Experts expect unemployment, inflation to raise 'misery index'
The China Post news staff
August 20, 2012, 12:22 am TWN
Taiwan's so-called “misery index” for July is expected to surpass 6.0, on rising inflation and unemployment, experts said yesterday.
The figure for August may rise again in the wake of higher consumer prices triggered by typhoons, they said, adding that the misery index is expected to stay high throughout the second half of 2012 and may be more palpable to people in the low-income bracket.
The misery index is the sum of a country's unemployment figure and consumer price index (CPI). While it is not an official statistical gauge, it in some ways measures the pain and misery felt by the people.
According to data of the Directorate General of Budget, Accounting and Statistics (DGBAS), June's unemployment figure was 4.21 percent and CPI 1.77 percent, translating into a misery index of 5.98. With July's CPI at 2.46 percent, unemployment for the previous month needs to be below 3.54 percent to keep the misery index below 6, a highly unlikely scenario, according to experts. The DGBAS will announce July's unemployment Wednesday.
“Unemployment might have risen slightly in July, as college graduates were still out there looking for jobs,” said Luo Wei, senior deputy manager of the economic research center under Fubon Financial Holding.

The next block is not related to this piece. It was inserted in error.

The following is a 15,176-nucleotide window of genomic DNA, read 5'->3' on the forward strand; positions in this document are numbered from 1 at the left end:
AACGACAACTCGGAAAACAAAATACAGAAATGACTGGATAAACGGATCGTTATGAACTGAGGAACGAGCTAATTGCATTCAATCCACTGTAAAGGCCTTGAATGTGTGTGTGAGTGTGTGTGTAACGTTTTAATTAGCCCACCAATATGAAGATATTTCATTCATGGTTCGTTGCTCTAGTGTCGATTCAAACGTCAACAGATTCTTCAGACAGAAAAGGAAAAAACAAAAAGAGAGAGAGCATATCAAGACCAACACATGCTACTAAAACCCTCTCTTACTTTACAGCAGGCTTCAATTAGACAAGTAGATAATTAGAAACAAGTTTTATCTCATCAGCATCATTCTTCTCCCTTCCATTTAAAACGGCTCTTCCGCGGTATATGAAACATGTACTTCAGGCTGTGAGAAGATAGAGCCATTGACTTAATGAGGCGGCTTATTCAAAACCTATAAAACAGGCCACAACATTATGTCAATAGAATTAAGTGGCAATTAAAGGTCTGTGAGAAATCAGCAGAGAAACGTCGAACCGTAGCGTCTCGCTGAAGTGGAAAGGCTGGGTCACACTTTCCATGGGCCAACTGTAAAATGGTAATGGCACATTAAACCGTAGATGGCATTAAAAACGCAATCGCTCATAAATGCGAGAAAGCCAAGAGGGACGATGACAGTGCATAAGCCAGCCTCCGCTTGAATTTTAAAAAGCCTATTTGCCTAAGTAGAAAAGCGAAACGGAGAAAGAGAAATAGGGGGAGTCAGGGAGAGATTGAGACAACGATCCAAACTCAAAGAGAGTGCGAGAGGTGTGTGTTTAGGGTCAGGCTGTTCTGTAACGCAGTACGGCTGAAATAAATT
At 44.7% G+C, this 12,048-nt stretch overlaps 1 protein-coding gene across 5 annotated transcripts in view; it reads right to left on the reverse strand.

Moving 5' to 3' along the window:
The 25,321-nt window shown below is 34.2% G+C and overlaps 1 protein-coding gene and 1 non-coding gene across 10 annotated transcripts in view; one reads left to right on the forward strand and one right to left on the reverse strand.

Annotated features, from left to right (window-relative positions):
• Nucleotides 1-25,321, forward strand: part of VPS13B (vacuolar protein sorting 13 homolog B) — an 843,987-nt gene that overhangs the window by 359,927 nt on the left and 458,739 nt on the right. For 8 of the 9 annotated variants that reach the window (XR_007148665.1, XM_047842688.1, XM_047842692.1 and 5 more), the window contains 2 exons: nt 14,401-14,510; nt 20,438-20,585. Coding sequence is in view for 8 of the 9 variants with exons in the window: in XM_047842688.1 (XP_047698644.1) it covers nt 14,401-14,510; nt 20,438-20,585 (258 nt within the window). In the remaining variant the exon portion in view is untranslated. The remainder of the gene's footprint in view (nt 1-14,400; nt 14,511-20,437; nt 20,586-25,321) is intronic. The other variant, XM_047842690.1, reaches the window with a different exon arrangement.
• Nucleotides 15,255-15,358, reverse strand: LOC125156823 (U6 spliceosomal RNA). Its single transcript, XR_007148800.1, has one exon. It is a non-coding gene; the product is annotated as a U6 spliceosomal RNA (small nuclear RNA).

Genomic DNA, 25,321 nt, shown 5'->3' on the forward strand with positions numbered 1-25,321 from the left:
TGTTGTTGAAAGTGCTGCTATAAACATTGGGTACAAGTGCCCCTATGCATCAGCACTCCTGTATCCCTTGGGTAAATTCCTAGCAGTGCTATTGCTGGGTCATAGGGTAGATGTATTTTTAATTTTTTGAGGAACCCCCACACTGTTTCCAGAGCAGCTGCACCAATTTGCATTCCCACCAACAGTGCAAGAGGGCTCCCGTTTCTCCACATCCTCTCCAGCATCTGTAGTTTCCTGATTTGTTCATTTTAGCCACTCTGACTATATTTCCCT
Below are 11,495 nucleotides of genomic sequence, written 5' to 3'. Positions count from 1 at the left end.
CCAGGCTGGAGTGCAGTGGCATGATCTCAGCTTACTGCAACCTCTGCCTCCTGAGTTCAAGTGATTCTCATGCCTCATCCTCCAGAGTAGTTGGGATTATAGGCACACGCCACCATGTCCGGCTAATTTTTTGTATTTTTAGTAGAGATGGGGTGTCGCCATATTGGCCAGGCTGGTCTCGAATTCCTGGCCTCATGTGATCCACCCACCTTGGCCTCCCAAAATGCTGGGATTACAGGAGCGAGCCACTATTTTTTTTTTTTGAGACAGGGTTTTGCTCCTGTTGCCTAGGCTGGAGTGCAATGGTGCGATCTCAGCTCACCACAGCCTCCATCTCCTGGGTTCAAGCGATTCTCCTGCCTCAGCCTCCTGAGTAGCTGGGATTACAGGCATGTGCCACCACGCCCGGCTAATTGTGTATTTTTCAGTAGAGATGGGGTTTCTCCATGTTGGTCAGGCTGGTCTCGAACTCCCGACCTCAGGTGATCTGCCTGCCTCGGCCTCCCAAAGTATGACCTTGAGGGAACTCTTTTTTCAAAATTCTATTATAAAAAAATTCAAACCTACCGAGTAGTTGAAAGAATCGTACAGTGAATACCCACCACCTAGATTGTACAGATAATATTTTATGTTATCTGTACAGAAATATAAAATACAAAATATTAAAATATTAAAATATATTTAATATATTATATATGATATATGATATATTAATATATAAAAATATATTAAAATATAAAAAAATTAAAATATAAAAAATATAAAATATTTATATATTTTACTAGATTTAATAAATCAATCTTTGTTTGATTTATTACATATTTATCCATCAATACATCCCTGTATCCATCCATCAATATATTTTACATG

“If nothing unusual happens, July's misery index will definitely exceed 6,” he added. “As for August, the number will still be at a high, on surging consumer prices after all the typhoons.”
He also cited several factors that may continue to keep prices at a high in the second half. These factors include a rise in grain prices after the droughts in the United States, India and Russia. Oil prices are also set to increase on tensions in Syria and frequent hurricanes in the Western Atlantic.
“Once unemployment goes over 4.5 percent and CPI over 2 percent, you'll have a misery index of 6.5, which will definitely be felt by a wider segment of the population,” he said.
Fu Ming-tsai, chief economist with Standard Chartered, said unemployment in the second half should not experience a significant hike. What people should be more concerned about is the CPI, he said.
As the year progresses, more expensive oil and a second wave of power hikes will result in a misery index rise, which will be more palpable to the low-income bracket of the society, he said.